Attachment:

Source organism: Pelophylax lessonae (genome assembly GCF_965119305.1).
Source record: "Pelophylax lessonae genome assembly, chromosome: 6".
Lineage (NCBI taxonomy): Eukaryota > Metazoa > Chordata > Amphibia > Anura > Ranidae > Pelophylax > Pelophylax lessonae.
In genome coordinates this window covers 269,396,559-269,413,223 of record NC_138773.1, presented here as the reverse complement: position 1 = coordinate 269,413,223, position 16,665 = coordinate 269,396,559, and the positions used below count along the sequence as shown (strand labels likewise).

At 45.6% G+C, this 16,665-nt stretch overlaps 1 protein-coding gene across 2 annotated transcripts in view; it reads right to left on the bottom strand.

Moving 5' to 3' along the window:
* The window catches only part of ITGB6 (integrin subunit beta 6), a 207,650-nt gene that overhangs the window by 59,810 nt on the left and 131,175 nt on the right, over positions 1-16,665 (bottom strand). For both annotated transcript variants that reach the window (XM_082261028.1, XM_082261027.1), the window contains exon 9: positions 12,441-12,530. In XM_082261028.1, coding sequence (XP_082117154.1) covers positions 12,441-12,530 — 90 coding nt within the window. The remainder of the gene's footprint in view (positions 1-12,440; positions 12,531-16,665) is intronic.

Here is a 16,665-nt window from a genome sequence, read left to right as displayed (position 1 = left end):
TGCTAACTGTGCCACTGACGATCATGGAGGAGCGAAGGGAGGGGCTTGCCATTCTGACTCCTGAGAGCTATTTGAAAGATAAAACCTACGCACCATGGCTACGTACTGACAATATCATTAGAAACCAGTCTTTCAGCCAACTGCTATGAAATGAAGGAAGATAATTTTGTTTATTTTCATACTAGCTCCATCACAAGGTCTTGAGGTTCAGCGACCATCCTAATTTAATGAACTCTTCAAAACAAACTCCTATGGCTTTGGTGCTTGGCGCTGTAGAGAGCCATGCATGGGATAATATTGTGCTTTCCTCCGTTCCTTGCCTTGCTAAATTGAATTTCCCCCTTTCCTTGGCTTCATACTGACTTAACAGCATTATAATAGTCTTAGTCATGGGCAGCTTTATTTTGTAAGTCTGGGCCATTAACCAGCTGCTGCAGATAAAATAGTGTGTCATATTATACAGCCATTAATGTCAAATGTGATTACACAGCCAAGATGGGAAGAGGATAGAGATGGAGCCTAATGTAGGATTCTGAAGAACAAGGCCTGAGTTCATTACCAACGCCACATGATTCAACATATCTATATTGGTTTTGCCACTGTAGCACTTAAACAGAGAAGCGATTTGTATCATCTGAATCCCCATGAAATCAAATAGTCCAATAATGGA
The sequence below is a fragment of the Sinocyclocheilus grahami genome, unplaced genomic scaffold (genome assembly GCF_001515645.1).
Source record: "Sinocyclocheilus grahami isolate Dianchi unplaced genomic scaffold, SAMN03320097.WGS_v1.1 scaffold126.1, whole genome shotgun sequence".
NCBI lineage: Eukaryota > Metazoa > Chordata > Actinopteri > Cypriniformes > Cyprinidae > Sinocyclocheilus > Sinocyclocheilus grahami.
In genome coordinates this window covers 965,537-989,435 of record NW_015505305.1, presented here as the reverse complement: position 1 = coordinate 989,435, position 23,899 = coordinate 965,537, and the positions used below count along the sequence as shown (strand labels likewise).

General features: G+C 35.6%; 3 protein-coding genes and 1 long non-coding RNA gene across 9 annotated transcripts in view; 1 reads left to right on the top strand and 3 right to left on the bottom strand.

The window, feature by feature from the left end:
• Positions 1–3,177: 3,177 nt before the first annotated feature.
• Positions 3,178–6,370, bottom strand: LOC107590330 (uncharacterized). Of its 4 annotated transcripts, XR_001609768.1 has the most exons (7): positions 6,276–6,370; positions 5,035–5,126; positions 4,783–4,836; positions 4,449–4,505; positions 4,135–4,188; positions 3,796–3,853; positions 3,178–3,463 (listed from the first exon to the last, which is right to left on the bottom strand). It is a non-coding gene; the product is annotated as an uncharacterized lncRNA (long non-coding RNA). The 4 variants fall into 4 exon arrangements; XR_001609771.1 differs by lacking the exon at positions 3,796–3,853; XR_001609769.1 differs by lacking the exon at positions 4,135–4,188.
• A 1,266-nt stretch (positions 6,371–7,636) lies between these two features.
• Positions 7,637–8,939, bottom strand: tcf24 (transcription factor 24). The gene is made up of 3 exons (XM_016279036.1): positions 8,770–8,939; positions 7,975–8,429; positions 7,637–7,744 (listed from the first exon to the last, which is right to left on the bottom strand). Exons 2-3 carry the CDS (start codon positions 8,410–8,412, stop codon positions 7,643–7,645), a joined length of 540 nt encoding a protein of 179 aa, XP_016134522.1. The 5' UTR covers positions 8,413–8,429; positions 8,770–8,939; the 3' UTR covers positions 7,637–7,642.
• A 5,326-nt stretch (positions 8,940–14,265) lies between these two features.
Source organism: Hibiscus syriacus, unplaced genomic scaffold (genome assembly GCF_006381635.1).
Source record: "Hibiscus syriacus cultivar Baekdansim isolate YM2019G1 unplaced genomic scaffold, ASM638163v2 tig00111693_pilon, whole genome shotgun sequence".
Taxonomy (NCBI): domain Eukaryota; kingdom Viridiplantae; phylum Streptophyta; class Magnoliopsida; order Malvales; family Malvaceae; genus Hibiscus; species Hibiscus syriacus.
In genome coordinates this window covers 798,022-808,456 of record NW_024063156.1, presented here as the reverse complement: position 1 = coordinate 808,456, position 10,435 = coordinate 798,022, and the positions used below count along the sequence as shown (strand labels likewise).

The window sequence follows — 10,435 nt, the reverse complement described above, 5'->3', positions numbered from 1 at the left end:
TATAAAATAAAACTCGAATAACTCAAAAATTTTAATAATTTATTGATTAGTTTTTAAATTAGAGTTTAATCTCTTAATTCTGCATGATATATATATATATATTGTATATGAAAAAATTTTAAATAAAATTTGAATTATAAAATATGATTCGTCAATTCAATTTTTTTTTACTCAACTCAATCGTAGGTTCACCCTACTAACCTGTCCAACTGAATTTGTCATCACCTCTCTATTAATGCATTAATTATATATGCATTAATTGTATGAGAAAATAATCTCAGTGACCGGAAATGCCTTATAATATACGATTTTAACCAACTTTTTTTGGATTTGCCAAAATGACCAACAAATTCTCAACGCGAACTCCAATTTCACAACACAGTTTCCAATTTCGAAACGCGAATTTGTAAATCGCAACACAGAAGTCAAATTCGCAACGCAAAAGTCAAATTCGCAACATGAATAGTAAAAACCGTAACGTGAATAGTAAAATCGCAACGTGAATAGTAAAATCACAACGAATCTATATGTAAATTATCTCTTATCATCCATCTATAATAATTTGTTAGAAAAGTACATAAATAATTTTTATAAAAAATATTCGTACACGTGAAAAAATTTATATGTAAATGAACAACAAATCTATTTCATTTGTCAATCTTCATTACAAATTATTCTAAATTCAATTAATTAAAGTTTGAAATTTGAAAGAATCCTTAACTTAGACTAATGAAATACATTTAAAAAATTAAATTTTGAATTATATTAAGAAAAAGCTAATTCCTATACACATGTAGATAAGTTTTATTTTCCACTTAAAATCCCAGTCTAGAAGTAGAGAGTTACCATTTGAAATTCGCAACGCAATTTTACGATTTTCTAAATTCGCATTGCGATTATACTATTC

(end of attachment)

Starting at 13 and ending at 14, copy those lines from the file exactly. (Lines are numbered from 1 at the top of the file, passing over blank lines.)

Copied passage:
In genome coordinates this window covers 965,537-989,435 of record NW_015505305.1, presented here as the reverse complement: position 1 = coordinate 989,435, position 23,899 = coordinate 965,537, and the positions used below count along the sequence as shown (strand labels likewise).

General features: G+C 35.6%; 3 protein-coding genes and 1 long non-coding RNA gene across 9 annotated transcripts in view; 1 reads left to right on the top strand and 3 right to left on the bottom strand.